The Journal Of Bone And Joint Surgery - Volume 97 - Issue 15 - p. 1255-1263

Factors Affecting Length of Stay, Readmission, and Revision After Shoulder Arthroplasty

Matsen Frederick A., MD; Li Ning, MS; Gao Huizhong, MS; Yuan Shaoqing, MS; Russ Stacy M., BA; Sampson Paul D., PhD
Shoulder
Background: Increased length of hospital stay, hospital readmission, and revision surgery are adverse outcomes that increase the cost of elective orthopaedic procedures, such as shoulder arthroplasty. Awareness of the factors related to these adverse outcomes will help surgeons and medical centers design strategies for minimizing their occurrence and for managing their associated costs.
Methods: We analyzed data from the New York Statewide Planning and Research Cooperative System on 17,311 primary shoulder arthroplasties performed from 1998 to 2011 to identify factors associated with extended lengths of hospitalization after surgery, readmission within ninety days, and surgical revision.
Results: The factors associated with each of these three adverse outcomes were different. Longer lengths of hospital stay were associated with female sex, advanced patient age, Medicaid insurance, comorbidities, fracture as the diagnosis for arthroplasty, higher hospital case volumes, and lower surgeon case volumes. Readmission was associated with advanced patient age and medical comorbidities. The most common diagnoses for readmission within ninety days were fluid and electrolyte imbalance (28%), acute pulmonary problems (21%), cardiac arrhythmia (20%), heart failure (15%), acute myocardial infarction (10%), and urinary tract infection (10%). Revision was associated with younger patient age and osteoarthritis or traumatic arthritis. The most common diagnoses at the time of revision surgery were unspecified mechanical complications of the implant (60%), shoulder pain (18%), dislocation of the prosthetic joint (12%), component loosening (10%), a broken prosthesis (8%), a cuff tear (7%), and infection (7%).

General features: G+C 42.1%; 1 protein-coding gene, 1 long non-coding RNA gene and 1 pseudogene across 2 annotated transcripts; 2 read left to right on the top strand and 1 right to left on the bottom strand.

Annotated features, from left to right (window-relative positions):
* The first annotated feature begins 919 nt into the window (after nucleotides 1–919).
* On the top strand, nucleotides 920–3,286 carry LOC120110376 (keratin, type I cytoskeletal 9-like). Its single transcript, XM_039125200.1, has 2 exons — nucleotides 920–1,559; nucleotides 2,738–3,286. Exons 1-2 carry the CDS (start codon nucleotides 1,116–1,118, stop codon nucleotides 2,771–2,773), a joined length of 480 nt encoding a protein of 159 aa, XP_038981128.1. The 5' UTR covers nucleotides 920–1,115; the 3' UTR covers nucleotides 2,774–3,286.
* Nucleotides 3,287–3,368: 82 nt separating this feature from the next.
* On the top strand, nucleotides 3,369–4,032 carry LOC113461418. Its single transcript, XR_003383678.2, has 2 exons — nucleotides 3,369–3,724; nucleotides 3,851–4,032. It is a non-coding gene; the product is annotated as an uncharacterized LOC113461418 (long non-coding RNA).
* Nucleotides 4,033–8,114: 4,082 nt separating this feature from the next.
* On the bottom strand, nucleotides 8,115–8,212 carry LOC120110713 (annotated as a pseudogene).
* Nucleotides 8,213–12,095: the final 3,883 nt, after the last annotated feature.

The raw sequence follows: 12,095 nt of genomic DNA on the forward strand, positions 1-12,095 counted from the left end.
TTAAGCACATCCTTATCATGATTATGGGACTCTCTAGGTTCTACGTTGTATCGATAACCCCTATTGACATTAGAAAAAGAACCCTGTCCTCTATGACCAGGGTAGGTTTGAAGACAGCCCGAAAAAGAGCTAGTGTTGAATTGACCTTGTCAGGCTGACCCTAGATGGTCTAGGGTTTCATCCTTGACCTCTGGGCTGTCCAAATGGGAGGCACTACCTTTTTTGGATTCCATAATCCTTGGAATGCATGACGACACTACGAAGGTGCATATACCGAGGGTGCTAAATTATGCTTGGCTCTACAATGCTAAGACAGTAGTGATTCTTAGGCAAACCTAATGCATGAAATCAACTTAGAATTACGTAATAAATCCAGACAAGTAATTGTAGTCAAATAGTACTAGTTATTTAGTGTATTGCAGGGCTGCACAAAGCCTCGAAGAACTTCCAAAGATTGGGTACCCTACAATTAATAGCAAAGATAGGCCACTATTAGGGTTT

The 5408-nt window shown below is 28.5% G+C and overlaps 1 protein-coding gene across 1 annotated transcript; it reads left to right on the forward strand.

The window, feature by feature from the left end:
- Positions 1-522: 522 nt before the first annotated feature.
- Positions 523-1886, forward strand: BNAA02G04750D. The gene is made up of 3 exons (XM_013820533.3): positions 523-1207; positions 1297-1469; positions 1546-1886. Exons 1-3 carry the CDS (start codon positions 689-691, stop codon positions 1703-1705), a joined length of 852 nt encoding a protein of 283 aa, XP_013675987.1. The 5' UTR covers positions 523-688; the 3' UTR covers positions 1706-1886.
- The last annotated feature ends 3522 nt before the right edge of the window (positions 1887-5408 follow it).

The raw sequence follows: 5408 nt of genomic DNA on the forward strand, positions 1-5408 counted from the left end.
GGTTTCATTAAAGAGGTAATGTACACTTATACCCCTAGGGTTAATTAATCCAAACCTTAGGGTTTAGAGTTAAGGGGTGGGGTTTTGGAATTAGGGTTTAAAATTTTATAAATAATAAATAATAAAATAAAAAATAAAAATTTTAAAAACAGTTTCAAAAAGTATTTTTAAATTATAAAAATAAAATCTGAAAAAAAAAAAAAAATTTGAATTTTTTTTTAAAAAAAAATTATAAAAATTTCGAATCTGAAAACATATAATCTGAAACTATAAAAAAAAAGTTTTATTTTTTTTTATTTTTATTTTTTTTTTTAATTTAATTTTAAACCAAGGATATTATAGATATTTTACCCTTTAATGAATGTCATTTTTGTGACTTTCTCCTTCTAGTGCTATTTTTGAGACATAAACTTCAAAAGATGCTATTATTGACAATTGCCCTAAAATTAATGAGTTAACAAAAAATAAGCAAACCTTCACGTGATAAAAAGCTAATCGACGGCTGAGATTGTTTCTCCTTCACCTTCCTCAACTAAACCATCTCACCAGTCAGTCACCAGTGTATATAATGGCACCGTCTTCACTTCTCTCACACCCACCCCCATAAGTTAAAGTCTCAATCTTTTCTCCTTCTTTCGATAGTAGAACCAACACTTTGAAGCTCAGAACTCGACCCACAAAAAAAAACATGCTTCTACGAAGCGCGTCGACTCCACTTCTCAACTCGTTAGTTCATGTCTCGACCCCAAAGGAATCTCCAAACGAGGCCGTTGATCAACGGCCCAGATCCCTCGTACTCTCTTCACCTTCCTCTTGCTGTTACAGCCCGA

Conclusions: A small number of easily identified characteristics (sex, age, race, insurance type, comorbidities, diagnosis, and provider case volumes) were significantly associated with longer lengths of stay, readmission, and revision surgery. Consideration of these factors and their effects may guide efforts to improve patient safety and to manage the costs associated with these adverse outcomes.
Level of Evidence: Prognostic Level III. See Instructions for Authors for a complete description of levels of evidence.

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